In this study, 11 lung cancer cell lines and tissue of 89 NSCLC cases were immunohistologically examined for the expression of CD24 protein using a well-characterised monoclonal antibody. We found CD24 expression in 45% (five out of 11) of the cell lines: two adenocarcinoma cell lines (two out of six), two small cell lung cancer cell lines (two out of four) and one squamous cell cancer cell line (one out of one). This appears to match the data of Jackson et al
, who reported CD24 expression in SCLC cell lines and in some adenocarcinoma cell lines, although unfortunately no details were given for the NSCLC cell lines investigated (Jackson et al, 1992
). We found a higher incidence of CD24 expression (76% of cases) in NSCLC tissue. These different incidences of CD24 expression in cell lines and tissues might be explained in several ways. First, CD24-positive NSCLCs might be more difficult to culture as cell lines than CD24-negative tumours. Second, CD24 staining in tissue sections was often accentuated at cell–cell contacts, which are mostly missing in cell lines.
To our knowledge, this is the first study to examine the CD24 expression in a larger tumour sample of NSCLC. Methodologically, the usage of TMAs was very convenient to help processing a large set of cases. The validity of this approach was confirmed by comparison of the CD24 array staining results with matching conventional whole mount sections.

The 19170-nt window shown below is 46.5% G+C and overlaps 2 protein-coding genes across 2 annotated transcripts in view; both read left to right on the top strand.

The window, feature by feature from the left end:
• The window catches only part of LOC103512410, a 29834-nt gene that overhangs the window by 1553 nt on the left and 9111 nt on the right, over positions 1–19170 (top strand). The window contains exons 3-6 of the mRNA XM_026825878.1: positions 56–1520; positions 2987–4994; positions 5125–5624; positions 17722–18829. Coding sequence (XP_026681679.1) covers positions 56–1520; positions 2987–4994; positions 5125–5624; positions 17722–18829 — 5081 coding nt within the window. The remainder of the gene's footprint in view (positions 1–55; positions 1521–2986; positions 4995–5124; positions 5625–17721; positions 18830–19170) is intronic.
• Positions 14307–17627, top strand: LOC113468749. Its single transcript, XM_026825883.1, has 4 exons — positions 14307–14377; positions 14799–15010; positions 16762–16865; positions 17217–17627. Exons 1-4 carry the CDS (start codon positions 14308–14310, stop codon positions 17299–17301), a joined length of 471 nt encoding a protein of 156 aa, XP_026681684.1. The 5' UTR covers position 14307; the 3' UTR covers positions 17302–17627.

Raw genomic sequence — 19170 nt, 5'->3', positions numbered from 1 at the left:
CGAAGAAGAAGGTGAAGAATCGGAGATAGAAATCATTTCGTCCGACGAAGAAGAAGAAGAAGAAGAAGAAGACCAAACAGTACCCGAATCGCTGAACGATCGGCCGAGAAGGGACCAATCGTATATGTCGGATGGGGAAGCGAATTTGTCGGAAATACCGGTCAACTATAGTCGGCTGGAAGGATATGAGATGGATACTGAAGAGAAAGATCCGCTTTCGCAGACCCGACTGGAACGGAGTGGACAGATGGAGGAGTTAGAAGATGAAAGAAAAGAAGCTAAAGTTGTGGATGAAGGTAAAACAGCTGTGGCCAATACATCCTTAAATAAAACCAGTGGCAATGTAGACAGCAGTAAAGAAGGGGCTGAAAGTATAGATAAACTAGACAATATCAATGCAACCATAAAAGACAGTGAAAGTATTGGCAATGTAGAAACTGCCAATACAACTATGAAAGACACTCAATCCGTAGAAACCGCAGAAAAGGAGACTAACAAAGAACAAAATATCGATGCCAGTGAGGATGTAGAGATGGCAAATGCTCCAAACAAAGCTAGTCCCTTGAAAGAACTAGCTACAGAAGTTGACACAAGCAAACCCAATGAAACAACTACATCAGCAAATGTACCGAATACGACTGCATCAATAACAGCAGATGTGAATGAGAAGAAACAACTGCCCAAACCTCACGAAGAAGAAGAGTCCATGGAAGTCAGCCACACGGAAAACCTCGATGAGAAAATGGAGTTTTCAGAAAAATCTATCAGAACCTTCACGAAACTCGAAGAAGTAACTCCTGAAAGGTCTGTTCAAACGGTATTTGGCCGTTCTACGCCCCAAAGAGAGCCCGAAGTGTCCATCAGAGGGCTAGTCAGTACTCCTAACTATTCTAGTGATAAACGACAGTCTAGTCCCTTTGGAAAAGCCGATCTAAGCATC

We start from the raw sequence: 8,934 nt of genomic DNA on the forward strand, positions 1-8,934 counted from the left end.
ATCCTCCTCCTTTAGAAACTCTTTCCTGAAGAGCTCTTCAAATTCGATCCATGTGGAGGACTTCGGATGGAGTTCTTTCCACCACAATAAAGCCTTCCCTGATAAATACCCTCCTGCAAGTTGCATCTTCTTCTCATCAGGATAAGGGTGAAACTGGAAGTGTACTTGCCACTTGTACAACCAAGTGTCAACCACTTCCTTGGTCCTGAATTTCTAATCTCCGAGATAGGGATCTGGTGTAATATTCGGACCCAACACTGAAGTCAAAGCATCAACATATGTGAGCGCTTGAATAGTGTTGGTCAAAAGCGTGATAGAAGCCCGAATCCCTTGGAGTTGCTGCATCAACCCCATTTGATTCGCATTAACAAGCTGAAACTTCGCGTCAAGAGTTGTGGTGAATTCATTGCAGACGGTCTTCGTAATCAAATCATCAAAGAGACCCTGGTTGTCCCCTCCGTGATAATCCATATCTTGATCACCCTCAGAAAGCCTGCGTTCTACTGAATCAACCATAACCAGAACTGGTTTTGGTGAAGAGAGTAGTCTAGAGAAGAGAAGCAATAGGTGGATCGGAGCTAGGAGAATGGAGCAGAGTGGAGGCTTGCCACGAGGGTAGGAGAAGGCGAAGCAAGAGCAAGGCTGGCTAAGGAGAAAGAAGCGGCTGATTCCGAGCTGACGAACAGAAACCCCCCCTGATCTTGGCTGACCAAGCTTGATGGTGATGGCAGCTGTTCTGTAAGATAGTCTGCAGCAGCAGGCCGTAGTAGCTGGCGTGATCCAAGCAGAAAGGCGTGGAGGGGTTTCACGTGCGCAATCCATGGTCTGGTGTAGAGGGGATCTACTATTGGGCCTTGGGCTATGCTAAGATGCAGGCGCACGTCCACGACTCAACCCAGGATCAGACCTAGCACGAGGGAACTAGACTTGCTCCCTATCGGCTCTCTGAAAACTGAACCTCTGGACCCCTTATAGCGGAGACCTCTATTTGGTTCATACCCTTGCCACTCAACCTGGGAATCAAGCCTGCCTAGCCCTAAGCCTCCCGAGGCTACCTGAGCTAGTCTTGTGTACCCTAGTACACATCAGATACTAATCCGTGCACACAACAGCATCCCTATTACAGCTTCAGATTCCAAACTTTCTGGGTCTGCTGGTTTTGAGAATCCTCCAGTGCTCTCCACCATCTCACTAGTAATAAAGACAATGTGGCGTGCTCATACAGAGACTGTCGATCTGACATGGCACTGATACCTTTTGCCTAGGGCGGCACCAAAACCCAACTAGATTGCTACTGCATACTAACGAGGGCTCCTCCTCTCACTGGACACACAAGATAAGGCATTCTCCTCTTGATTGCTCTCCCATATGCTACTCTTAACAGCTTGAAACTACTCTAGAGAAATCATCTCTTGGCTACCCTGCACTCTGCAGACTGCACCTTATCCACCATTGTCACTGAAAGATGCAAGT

We found CD24 expression to be an independent predictor of shortened patient survival as evidenced by univariate and multivariate analyses in NSCLC. This raises the question of the biological function of CD24 in NSCLC. CD24 is expressed in a large variety of human tissues: physiologically, in developing or regenerating tissues (Figarella-Branger et al, 1993
; Shirasawa et al, 1993
; Poncet et al, 1996
; Cram et al, 1999
) and a few mature cell types such as, for example, granulocytes, keratinocytes (Redondo et al, 1998
) and renal tubules (Droz et al, 1990
). Pathologically, CD24 has been described in B-cell neoplasia (Pirucello and Lang, 1990
; Raife et al, 1994
; Lavabre-Bertrand et al, 1994
), renal cell carcinoma (Droz et al, 1990
), small cell lung cancer (Jackson et al, 1992
), nasopharyngeal carcinoma (Karran et al, 1995
), hepatocellular carcinoma (Huang and Hsu, 1995
), bladder carcinoma (Gromova et al, 1999
), glioma (Senner et al, 1999
), breast cancer (Fogel et al, 1999
; Liu and Vadgama, 2000
) and ovarian cancer (Welsh et al, 2001
; Kristiansen et al, 2002
). This ubiquitous expression obviously excludes a diagnostic use of CD24 as a specific marker for NSCLC or any other tumour type.
CD24 has been identified as a ligand to P-selectin (Sammar et al, 1994
), and it is conceivable that this function contributes to a more aggressive metastatic behaviour of CD24-positive tumour cells, as in vitro
evidence suggests (Aigner et al, 1995
; Friederichs et al, 2000
). P-selectin is a surface molecule expressed by activated endothelial cells and platelets (McEver, 1991